There have been numerous attempts to incorporate ASMR into mainstream and pop culture. Virgin Atlantic has made a commercial, which advertises the perks of travelling with the help of sounds—from flicking the pages of a passport to unzipping a makeup bag.

When it comes to music, new genres redefine our mindset towards pop music. In an article for The Independent, Ed Power cites Billie Eilish and Phoebe Bridgers as the queens of pop who incorporate ASMR tendencies into their music. I believe we all have heard Billie Eilish’s raspy whispering, yet who would have thought it included additional benefits.

Final notes

In conclusion, ASMR is a fascinating and complex phenomenon that still needs more research to be comprehended fully. If you’re curious about ASMR, I recommend trying it out for yourself. There are countless ASMR videos on YouTube and other platforms, so you’re sure to find something that resonates with you.

Just be aware that it may not work for everyone and don’t get too caught up in the hype. ASMR is just one tool in the toolbox of relaxation and stress management. Don’t forget to hug your friends and family, observe the sunrays beaming through your window on a warm day, or devour your favourite gelato while having a picnic in the park. External content is great to keep your mind off of things, but inner peace comes from acknowledging that we’re all in this together.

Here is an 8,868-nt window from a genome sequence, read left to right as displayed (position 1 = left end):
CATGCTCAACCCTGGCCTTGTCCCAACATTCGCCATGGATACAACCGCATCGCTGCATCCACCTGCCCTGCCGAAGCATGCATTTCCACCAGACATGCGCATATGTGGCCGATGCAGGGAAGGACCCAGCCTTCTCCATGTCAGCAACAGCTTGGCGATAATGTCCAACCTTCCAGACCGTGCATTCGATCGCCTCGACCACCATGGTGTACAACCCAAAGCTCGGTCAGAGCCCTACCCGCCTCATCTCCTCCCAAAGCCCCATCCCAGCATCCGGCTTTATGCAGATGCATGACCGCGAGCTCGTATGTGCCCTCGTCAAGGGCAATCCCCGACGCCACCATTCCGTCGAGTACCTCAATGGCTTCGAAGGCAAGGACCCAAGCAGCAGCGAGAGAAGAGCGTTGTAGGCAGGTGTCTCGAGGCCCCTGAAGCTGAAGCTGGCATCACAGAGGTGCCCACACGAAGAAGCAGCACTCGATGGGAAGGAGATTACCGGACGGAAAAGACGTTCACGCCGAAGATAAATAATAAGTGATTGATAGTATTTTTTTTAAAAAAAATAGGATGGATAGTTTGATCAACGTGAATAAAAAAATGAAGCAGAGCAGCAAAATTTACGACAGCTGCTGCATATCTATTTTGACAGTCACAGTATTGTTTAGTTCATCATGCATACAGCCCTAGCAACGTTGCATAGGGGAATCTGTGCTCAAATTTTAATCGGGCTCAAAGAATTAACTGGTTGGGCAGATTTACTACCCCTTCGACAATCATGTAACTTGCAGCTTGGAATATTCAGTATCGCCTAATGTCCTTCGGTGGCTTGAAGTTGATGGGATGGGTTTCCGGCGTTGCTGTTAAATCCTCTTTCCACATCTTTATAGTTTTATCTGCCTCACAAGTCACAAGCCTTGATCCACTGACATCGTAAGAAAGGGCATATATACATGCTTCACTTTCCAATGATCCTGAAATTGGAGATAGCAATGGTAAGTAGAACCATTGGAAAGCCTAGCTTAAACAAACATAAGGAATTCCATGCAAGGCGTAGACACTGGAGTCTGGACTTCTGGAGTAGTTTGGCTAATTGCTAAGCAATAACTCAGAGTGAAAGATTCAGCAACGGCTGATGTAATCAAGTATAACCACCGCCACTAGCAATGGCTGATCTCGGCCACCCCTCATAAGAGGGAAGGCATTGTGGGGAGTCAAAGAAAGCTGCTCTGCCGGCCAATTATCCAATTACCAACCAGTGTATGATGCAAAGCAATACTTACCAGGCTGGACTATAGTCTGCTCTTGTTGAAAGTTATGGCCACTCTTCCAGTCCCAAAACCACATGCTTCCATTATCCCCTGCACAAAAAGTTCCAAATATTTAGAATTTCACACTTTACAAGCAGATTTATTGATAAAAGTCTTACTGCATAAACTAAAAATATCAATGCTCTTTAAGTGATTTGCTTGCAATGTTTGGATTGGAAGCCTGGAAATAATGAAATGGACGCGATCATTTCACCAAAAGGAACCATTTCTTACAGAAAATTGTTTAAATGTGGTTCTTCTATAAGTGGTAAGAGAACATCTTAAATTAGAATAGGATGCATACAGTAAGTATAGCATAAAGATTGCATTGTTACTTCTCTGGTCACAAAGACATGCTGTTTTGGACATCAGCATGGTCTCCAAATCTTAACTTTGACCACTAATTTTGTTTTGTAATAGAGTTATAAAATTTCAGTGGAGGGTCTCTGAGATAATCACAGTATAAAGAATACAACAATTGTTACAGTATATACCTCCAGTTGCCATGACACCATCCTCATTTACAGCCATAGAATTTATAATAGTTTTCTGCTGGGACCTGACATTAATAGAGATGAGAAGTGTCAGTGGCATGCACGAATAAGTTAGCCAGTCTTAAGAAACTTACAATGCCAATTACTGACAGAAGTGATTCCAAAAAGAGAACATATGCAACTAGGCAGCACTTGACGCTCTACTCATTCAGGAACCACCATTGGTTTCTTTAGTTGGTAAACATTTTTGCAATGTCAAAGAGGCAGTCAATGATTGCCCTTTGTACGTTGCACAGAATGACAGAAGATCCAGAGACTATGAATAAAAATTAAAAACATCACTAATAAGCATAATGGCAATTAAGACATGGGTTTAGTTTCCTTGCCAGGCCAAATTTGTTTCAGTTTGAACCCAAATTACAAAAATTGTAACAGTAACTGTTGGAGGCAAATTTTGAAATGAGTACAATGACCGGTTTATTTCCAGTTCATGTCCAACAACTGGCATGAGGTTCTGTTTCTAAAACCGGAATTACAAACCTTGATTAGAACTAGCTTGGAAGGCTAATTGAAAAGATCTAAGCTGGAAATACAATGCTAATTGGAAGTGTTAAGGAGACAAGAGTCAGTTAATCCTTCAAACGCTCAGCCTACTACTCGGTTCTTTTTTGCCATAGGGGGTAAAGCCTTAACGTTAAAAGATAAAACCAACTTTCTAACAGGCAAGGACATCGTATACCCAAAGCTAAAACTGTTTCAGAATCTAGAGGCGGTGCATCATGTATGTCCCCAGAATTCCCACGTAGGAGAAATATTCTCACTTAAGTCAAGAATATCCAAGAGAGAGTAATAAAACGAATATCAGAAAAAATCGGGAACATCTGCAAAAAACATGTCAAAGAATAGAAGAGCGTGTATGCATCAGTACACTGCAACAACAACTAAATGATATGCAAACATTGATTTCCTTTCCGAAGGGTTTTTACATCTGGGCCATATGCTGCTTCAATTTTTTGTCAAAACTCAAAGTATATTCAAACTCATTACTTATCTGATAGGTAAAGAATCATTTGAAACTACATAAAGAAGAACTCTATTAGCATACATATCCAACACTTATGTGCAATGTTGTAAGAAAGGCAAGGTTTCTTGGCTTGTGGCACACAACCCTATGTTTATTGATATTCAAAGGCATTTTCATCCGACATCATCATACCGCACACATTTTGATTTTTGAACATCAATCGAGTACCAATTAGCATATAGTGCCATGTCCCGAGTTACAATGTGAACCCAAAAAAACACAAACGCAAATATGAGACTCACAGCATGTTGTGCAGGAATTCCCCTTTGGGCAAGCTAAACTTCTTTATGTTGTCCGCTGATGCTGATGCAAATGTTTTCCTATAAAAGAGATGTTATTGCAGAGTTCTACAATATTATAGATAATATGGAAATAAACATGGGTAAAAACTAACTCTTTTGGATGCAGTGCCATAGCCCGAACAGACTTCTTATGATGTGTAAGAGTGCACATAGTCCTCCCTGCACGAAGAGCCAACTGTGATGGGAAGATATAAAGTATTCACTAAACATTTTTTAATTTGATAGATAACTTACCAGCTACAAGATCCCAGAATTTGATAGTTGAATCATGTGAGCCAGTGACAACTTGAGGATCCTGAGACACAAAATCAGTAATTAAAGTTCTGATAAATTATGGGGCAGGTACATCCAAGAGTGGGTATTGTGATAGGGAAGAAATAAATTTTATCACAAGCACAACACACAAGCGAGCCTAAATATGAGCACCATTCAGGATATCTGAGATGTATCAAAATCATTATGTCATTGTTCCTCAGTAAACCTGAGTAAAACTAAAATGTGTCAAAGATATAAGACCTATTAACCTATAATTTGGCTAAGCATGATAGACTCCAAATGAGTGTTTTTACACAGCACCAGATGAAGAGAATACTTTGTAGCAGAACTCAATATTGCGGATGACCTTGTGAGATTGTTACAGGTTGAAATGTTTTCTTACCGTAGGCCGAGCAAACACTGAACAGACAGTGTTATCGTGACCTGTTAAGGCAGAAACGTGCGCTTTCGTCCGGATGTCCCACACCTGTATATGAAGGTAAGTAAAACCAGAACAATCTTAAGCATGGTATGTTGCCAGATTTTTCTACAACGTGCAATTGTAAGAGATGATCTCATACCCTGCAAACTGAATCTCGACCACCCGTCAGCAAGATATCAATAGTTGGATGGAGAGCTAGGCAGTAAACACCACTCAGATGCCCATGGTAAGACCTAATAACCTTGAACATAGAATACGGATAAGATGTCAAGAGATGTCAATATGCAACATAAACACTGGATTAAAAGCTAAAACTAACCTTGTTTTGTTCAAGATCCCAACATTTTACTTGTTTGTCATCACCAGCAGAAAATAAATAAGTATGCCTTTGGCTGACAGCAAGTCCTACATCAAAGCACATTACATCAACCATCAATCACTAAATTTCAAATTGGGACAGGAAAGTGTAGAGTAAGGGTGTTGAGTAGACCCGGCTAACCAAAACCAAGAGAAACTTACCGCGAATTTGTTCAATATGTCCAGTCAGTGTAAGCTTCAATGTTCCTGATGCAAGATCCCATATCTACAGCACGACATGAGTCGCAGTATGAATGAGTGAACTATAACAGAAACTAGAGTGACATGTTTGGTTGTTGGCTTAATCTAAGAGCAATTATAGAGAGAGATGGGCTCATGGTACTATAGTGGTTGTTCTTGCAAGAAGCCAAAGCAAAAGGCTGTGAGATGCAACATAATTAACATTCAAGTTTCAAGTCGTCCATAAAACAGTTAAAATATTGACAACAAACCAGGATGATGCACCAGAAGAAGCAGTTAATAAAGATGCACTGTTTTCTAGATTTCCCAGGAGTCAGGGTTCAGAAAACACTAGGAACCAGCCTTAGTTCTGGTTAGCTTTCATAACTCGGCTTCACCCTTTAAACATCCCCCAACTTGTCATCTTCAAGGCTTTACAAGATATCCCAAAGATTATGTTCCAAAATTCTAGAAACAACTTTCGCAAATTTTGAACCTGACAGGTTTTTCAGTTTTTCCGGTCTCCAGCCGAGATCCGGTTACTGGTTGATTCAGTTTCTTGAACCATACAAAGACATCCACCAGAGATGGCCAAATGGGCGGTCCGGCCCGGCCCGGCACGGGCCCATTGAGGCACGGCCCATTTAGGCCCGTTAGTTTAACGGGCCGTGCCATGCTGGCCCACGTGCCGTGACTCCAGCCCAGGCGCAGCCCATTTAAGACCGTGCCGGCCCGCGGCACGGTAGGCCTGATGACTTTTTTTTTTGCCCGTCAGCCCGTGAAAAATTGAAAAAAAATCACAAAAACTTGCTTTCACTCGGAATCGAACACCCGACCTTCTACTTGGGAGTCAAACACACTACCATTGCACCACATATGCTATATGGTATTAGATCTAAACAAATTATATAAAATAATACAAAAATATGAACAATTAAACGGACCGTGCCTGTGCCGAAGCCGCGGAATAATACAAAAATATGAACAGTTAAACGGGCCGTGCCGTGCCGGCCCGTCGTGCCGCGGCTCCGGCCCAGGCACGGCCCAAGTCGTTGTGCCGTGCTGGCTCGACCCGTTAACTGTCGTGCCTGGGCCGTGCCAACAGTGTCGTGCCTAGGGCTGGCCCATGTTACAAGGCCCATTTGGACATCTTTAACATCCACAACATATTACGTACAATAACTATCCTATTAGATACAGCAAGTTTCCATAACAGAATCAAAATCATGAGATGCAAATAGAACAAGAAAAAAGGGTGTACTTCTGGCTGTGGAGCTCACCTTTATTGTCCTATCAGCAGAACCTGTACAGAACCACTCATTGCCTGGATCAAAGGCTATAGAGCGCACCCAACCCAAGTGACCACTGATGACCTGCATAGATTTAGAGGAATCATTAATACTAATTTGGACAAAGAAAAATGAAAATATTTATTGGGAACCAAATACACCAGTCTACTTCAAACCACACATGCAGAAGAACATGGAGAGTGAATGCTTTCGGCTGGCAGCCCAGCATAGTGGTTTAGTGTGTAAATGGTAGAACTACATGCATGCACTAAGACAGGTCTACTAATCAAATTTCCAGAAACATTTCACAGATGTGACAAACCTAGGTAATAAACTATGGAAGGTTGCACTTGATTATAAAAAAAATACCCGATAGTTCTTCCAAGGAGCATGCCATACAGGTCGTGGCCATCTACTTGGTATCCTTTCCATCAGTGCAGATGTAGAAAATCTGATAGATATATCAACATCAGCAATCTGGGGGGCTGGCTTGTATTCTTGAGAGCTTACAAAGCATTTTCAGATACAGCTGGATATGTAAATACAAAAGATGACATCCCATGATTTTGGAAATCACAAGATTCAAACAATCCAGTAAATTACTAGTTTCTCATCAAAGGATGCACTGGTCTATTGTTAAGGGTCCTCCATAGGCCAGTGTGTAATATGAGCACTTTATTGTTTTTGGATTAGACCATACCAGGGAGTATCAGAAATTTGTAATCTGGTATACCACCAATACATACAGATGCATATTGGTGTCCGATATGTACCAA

[1] Novella, S. (2013, December 19). ASMR – NeuroLogica Blog. NeuroLogica Blog – Your Daily Fix of Neuroscience, Skepticism, and Critical Thinking. https://theness.com/neurologicablog/asmr/

[2] Swart, T. R., Banissy, M. J., Hein, T., Bruña, R., Pereda, E., & Bhattacharya, J. (2022). ASMR amplifies low frequency and reduces high frequency oscillations. Cortex, 149, 85–100. https://doi.org/10.1016/j.cortex.2022.01.004

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Greta holds a BA in English Literature and is currently working as a Copywriter for a tech company in Vilnius, Lithuania.